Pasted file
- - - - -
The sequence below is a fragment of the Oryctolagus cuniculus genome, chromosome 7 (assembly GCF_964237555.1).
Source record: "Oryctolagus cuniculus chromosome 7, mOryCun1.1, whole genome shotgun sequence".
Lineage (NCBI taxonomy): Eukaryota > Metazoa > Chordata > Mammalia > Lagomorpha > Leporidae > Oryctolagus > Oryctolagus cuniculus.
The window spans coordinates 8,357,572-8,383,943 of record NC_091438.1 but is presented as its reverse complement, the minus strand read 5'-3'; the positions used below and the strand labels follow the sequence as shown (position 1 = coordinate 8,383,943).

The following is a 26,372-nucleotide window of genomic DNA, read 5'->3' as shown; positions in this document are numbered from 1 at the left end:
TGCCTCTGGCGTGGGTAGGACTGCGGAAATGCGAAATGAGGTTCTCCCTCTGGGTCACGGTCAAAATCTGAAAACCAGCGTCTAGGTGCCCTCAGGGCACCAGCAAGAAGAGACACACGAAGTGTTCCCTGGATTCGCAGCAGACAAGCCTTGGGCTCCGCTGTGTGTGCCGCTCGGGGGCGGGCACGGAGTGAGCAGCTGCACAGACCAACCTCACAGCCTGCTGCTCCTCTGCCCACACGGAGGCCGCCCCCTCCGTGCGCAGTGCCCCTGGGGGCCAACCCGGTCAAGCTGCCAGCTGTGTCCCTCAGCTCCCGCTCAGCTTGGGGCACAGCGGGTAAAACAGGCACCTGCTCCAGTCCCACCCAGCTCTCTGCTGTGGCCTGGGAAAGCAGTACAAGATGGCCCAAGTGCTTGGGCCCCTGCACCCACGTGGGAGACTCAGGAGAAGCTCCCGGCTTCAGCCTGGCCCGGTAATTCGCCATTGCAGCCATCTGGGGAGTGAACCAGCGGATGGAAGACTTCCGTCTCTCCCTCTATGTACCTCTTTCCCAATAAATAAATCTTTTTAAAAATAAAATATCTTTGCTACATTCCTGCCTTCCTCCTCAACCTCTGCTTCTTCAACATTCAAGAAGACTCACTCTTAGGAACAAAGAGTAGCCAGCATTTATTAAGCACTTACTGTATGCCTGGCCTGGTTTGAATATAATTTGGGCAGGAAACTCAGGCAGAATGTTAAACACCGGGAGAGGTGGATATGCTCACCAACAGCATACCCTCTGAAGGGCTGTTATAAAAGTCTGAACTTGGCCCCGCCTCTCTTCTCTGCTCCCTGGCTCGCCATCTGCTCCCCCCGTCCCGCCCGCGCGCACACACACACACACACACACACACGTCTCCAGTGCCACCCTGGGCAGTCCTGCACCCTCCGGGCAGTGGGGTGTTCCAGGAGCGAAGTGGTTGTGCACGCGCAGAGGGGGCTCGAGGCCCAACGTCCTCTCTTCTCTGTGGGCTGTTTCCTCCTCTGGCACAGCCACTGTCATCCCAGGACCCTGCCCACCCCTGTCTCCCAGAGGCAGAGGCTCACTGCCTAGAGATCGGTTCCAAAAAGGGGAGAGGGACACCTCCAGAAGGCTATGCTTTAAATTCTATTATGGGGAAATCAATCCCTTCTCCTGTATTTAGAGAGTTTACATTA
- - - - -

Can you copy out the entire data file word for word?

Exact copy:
The sequence below is a fragment of the Oryctolagus cuniculus genome, chromosome 7 (assembly GCF_964237555.1).
Source record: "Oryctolagus cuniculus chromosome 7, mOryCun1.1, whole genome shotgun sequence".
Lineage (NCBI taxonomy): Eukaryota > Metazoa > Chordata > Mammalia > Lagomorpha > Leporidae > Oryctolagus > Oryctolagus cuniculus.
The window spans coordinates 8,357,572-8,383,943 of record NC_091438.1 but is presented as its reverse complement, the minus strand read 5'-3'; the positions used below and the strand labels follow the sequence as shown (position 1 = coordinate 8,383,943).

The following is a 26,372-nucleotide window of genomic DNA, read 5'->3' as shown; positions in this document are numbered from 1 at the left end:
TGCCTCTGGCGTGGGTAGGACTGCGGAAATGCGAAATGAGGTTCTCCCTCTGGGTCACGGTCAAAATCTGAAAACCAGCGTCTAGGTGCCCTCAGGGCACCAGCAAGAAGAGACACACGAAGTGTTCCCTGGATTCGCAGCAGACAAGCCTTGGGCTCCGCTGTGTGTGCCGCTCGGGGGCGGGCACGGAGTGAGCAGCTGCACAGACCAACCTCACAGCCTGCTGCTCCTCTGCCCACACGGAGGCCGCCCCCTCCGTGCGCAGTGCCCCTGGGGGCCAACCCGGTCAAGCTGCCAGCTGTGTCCCTCAGCTCCCGCTCAGCTTGGGGCACAGCGGGTAAAACAGGCACCTGCTCCAGTCCCACCCAGCTCTCTGCTGTGGCCTGGGAAAGCAGTACAAGATGGCCCAAGTGCTTGGGCCCCTGCACCCACGTGGGAGACTCAGGAGAAGCTCCCGGCTTCAGCCTGGCCCGGTAATTCGCCATTGCAGCCATCTGGGGAGTGAACCAGCGGATGGAAGACTTCCGTCTCTCCCTCTATGTACCTCTTTCCCAATAAATAAATCTTTTTAAAAATAAAATATCTTTGCTACATTCCTGCCTTCCTCCTCAACCTCTGCTTCTTCAACATTCAAGAAGACTCACTCTTAGGAACAAAGAGTAGCCAGCATTTATTAAGCACTTACTGTATGCCTGGCCTGGTTTGAATATAATTTGGGCAGGAAACTCAGGCAGAATGTTAAACACCGGGAGAGGTGGATATGCTCACCAACAGCATACCCTCTGAAGGGCTGTTATAAAAGTCTGAACTTGGCCCCGCCTCTCTTCTCTGCTCCCTGGCTCGCCATCTGCTCCCCCCGTCCCGCCCGCGCGCACACACACACACACACACACACACGTCTCCAGTGCCACCCTGGGCAGTCCTGCACCCTCCGGGCAGTGGGGTGTTCCAGGAGCGAAGTGGTTGTGCACGCGCAGAGGGGGCTCGAGGCCCAACGTCCTCTCTTCTCTGTGGGCTGTTTCCTCCTCTGGCACAGCCACTGTCATCCCAGGACCCTGCCCACCCCTGTCTCCCAGAGGCAGAGGCTCACTGCCTAGAGATCGGTTCCAAAAAGGGGAGAGGGACACCTCCAGAAGGCTATGCTTTAAATTCTATTATGGGGAAATCAATCCCTTCTCCTGTATTTAGAGAGTTTACATTA